In the garden

Gorgeous roses have bloomed all around us during the last month, and seeing them tempts gardeners and landowners to add these magnificent plants to their landscapes.

Many, many varieties are available, and choosing the right rose to get what you want can be confusing.

Just some of the options include hybrid teas, floribundas, grandifloras, and miniatures. Then there are old garden and modern roses, and shrub, tree and climbing roses. And, of course, there are also the ramblers and the polyanthas.

It always helps to talk to an experienced specialist, in this case a rosarian.

Henrico master gardener Don Penzler is a consulting rosarian for the American Rose Society and an active member of the Richmond Rose Society.

“The first question I ask is how much care you are willing to give a rose,” said Penzler. “Are you willing to feed it once a month, give it enough water and treat it for diseases or insects?”

Your answers to these questions and a look at the space where you’re planning to plant can help you decide what type of rose is right for you.

Roses can be grown in the garden or in a container, provided it is large enough. They need a minimum of six hours of sunlight each day. Without sufficient sun, roses produce fewer blooms and are more susceptible to diseases.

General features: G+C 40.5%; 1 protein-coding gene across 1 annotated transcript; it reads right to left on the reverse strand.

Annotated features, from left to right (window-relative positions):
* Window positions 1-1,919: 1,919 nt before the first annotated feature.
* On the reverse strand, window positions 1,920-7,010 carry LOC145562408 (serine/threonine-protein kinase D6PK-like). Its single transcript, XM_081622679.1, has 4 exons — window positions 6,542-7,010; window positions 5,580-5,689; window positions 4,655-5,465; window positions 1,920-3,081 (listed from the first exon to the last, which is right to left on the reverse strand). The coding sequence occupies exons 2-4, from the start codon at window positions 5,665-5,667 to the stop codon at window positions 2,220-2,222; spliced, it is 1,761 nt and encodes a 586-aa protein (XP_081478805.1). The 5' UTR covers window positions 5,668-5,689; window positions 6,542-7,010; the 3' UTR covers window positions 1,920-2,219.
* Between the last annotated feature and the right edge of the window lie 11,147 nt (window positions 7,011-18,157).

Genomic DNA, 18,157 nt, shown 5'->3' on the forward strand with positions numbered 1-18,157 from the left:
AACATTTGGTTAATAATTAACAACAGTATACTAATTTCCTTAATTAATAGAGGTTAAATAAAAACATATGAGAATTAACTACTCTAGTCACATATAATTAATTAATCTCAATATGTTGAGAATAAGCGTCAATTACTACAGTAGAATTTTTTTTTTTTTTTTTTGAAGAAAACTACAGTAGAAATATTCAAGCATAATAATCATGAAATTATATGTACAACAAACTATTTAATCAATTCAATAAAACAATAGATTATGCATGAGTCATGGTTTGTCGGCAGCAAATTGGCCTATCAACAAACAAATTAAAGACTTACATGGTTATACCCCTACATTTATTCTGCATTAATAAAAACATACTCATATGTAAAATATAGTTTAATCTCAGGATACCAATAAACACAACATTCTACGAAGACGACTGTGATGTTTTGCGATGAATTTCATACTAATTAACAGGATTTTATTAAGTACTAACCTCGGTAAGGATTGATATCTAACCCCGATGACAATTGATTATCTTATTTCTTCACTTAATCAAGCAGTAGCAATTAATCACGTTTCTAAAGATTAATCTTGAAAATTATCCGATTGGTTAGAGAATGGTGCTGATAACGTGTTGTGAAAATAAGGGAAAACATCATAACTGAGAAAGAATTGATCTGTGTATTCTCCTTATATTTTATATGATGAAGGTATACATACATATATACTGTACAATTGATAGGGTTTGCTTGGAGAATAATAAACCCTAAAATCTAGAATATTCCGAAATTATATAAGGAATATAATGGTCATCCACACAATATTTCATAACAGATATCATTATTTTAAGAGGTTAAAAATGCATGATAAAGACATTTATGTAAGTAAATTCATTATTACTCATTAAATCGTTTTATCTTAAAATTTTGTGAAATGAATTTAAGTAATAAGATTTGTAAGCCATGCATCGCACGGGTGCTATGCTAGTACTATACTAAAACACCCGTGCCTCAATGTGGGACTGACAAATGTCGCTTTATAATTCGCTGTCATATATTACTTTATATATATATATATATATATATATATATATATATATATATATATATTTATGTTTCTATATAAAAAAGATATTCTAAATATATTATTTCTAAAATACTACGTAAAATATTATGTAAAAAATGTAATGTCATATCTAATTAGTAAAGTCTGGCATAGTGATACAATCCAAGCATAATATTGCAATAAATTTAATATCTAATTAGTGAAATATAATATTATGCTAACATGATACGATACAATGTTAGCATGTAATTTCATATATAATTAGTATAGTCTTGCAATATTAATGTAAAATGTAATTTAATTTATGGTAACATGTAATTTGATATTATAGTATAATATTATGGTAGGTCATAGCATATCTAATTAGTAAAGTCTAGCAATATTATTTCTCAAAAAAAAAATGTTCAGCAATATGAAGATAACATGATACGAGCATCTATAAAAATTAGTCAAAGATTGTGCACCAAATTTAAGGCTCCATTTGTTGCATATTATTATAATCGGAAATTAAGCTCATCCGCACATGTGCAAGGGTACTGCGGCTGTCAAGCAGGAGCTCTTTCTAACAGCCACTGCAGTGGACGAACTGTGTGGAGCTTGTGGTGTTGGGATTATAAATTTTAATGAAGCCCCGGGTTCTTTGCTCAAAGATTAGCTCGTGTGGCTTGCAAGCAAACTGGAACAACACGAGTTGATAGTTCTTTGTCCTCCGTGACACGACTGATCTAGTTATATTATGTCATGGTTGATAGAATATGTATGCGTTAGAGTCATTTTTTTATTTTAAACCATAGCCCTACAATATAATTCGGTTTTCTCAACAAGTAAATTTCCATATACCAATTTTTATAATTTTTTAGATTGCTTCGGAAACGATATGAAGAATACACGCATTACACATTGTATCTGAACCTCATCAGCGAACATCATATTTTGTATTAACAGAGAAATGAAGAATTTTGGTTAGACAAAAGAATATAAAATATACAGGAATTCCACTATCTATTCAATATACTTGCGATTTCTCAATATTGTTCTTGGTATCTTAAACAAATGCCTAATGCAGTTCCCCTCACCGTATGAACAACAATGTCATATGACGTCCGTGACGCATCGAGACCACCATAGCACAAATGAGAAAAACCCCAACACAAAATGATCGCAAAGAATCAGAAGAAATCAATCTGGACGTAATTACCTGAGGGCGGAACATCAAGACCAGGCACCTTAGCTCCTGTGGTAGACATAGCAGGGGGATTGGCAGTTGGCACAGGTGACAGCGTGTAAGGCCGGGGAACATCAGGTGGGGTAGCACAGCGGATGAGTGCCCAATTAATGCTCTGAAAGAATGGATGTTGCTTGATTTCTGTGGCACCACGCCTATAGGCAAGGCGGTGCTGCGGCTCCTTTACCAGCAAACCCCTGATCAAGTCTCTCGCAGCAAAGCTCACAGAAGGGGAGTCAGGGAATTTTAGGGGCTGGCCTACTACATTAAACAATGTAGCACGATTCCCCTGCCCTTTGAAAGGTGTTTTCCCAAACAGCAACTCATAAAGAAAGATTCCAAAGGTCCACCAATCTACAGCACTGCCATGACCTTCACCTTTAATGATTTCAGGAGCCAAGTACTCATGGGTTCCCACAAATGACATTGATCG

They also need fertile soil that allows for good drainage.

Roses need 1-2 inches of water weekly, more in hot weather, less in cool. “I recommend using a rain gauge,” said Penzler. “A rain gauge is a good idea for any gardener. You can tell how much water you’re getting from rainfall, and how much you need to provide.”

Penzler recommends watering the ground around the rose inside the dripline rather than watering leaves. Overhead watering can contribute to diseases like blackspot.

Blackspot is the most common plant disease that affects roses. Black spots appear on leaves and within days the leaves begin to yellow and later drop from the plant. Spraying roses can help fight the disease as well as control common insect pests such as Thrips and Spider Mites.

“Many people today don’t have the time to spray their roses or they don’t want to use the chemicals,” said Penzler, “so the American Rose Society has become focused on disease-resistant roses.”

Penzler said that Old Garden roses, Knockout roses and many of the David Austin varieties are good choices for disease resistance.

Roses need to be fertilized and deadheaded during the blooming season to insure healthy plants that continue to bloom. They also need to be pruned at the start of the season, and protected during winter months.

Penzler recommends taking a look at the Richmond Rose Society’s website for additional information about planting and caring for roses and a list of roses that are recommended for the Richmond area.

Members of the Richmond Rose Society will also be available on May 19 and 20 at Strange’s Nursery in Short Pump to help people figure out what rose best suits their needs, and the Society will hold its annual rose show at Lewis Ginter Botanical Garden over the Memorial Day weekend.
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Reynolds CC dedicates student center